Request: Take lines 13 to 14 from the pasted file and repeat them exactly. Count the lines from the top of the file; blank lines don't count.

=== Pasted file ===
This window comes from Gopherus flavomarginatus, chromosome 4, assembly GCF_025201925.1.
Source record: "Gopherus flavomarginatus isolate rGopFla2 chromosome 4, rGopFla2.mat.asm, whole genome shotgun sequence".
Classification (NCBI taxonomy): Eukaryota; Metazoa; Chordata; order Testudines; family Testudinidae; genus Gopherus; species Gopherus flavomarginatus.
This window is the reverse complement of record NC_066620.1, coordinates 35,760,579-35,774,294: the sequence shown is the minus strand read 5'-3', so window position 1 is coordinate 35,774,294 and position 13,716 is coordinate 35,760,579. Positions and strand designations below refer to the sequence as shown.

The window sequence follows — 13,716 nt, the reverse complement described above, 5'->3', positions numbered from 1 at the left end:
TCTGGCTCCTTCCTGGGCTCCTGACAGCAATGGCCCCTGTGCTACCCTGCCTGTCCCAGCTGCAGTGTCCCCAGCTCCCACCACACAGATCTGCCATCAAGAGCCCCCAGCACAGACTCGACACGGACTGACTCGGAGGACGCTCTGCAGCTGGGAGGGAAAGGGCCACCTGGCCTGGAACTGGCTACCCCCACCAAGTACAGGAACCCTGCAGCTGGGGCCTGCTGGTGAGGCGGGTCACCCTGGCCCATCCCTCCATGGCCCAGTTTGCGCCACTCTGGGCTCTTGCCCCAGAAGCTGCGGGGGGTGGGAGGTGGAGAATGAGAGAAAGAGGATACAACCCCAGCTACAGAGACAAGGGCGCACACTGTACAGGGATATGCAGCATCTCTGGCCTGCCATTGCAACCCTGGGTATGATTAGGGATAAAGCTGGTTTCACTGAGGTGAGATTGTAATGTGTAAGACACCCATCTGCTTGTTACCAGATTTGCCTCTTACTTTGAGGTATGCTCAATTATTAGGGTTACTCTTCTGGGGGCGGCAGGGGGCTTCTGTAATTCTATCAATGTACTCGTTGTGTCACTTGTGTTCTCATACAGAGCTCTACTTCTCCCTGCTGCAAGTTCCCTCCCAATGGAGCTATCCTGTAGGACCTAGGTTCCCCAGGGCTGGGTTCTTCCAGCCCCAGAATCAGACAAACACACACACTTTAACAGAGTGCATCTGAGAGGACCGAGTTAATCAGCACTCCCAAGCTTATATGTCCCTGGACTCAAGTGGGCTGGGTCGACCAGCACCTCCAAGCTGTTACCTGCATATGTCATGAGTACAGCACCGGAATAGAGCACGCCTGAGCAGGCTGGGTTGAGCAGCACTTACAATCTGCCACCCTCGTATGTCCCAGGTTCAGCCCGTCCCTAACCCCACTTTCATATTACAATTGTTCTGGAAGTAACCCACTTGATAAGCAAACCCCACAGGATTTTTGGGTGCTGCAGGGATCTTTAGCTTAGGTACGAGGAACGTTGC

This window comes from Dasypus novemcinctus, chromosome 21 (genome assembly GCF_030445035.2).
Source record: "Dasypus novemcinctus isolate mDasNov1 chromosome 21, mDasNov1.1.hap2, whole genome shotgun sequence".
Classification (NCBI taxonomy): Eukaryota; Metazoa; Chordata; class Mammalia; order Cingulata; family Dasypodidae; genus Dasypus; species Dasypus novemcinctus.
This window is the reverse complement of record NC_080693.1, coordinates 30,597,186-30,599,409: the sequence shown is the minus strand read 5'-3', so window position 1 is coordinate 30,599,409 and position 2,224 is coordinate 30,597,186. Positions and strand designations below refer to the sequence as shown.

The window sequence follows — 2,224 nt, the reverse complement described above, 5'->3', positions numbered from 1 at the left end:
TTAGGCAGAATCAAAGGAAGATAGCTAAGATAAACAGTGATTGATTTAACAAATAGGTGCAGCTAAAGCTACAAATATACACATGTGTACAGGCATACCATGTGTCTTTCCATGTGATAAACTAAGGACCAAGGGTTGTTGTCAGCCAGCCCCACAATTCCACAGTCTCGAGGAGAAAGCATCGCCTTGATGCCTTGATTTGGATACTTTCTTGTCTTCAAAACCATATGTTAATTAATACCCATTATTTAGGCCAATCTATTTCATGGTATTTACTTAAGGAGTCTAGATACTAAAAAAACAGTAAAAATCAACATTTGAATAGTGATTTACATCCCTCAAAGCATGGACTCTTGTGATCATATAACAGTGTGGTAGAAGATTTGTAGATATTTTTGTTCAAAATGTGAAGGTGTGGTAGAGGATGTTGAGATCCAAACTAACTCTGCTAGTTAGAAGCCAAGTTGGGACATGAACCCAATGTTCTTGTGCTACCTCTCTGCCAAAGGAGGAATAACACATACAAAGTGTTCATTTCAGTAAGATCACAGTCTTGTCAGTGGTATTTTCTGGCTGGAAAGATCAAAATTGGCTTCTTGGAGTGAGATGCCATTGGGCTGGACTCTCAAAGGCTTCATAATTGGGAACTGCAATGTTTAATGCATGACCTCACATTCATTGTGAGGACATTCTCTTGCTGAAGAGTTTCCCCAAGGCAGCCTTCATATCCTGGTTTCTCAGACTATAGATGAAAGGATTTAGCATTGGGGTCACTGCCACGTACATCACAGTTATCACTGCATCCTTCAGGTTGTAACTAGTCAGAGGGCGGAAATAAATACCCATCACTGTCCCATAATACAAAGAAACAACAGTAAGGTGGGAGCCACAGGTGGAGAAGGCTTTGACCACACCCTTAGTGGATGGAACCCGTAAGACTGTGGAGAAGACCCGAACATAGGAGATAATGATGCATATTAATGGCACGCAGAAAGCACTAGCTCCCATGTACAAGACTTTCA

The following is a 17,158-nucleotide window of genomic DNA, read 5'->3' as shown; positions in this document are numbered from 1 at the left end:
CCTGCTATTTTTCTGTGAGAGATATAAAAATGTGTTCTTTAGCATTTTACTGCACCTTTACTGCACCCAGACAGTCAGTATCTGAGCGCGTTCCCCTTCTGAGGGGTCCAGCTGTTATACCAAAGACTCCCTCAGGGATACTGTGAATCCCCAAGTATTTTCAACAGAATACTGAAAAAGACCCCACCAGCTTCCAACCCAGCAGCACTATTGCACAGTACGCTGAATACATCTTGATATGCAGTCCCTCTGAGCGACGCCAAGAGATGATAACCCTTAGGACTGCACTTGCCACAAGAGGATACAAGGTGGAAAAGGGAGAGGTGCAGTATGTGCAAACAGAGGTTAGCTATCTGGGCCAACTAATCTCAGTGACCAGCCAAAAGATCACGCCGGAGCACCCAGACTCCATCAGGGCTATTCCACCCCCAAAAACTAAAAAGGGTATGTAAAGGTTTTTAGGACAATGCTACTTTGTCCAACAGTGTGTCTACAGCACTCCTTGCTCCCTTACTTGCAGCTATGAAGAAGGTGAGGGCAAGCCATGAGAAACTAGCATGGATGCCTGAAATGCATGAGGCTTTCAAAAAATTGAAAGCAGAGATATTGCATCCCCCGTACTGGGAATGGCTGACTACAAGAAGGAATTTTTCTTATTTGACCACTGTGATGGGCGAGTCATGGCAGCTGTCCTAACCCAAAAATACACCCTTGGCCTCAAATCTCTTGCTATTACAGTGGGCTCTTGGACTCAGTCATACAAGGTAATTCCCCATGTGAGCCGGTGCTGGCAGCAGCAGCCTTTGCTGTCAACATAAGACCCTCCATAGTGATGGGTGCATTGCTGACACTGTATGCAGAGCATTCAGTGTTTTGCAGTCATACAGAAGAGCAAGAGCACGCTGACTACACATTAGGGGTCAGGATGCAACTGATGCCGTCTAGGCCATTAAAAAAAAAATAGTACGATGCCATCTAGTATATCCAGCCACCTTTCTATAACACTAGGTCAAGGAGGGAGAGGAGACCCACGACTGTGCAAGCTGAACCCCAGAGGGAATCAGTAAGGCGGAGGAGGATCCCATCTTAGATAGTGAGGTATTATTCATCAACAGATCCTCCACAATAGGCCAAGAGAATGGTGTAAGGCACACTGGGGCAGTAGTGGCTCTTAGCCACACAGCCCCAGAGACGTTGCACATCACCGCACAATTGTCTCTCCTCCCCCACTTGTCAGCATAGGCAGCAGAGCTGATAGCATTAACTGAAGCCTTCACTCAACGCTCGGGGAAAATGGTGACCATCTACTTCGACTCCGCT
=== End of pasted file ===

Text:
The following is a 17,158-nucleotide window of genomic DNA, read 5'->3' as shown; positions in this document are numbered from 1 at the left end:
CCTGCTATTTTTCTGTGAGAGATATAAAAATGTGTTCTTTAGCATTTTACTGCACCTTTACTGCACCCAGACAGTCAGTATCTGAGCGCGTTCCCCTTCTGAGGGGTCCAGCTGTTATACCAAAGACTCCCTCAGGGATACTGTGAATCCCCAAGTATTTTCAACAGAATACTGAAAAAGACCCCACCAGCTTCCAACCCAGCAGCACTATTGCACAGTACGCTGAATACATCTTGATATGCAGTCCCTCTGAGCGACGCCAAGAGATGATAACCCTTAGGACTGCACTTGCCACAAGAGGATACAAGGTGGAAAAGGGAGAGGTGCAGTATGTGCAAACAGAGGTTAGCTATCTGGGCCAACTAATCTCAGTGACCAGCCAAAAGATCACGCCGGAGCACCCAGACTCCATCAGGGCTATTCCACCCCCAAAAACTAAAAAGGGTATGTAAAGGTTTTTAGGACAATGCTACTTTGTCCAACAGTGTGTCTACAGCACTCCTTGCTCCCTTACTTGCAGCTATGAAGAAGGTGAGGGCAAGCCATGAGAAACTAGCATGGATGCCTGAAATGCATGAGGCTTTCAAAAAATTGAAAGCAGAGATATTGCATCCCCCGTACTGGGAATGGCTGACTACAAGAAGGAATTTTTCTTATTTGACCACTGTGATGGGCGAGTCATGGCAGCTGTCCTAACCCAAAAATACACCCTTGGCCTCAAATCTCTTGCTATTACAGTGGGCTCTTGGACTCAGTCATACAAGGTAATTCCCCATGTGAGCCGGTGCTGGCAGCAGCAGCCTTTGCTGTCAACATAAGACCCTCCATAGTGATGGGTGCATTGCTGACACTGTATGCAGAGCATTCAGTGTTTTGCAGTCATACAGAAGAGCAAGAGCACGCTGACTACACATTAGGGGTCAGGATGCAACTGATGCCGTCTAGGCCATTAAAAAAAAAATAGTACGATGCCATCTAGTATATCCAGCCACCTTTCTATAACACTAGGTCAAGGAGGGAGAGGAGACCCACGACTGTGCAAGCTGAACCCCAGAGGGAATCAGTAAGGCGGAGGAGGATCCCATCTTAGATAGTGAGGTATTATTCATCAACAGATCCTCCACAATAGGCCAAGAGAATGGTGTAAGGCACACTGGGGCAGTAGTGGCTCTTAGCCACACAGCCCCAGAGACGTTGCACATCACCGCACAATTGTCTCTCCTCCCCCACTTGTCAGCATAGGCAGCAGAGCTGATAGCATTAACTGAAGCCTTCACTCAACGCTCGGGGAAAATGGTGACCATCTACTTCGACTCCGCT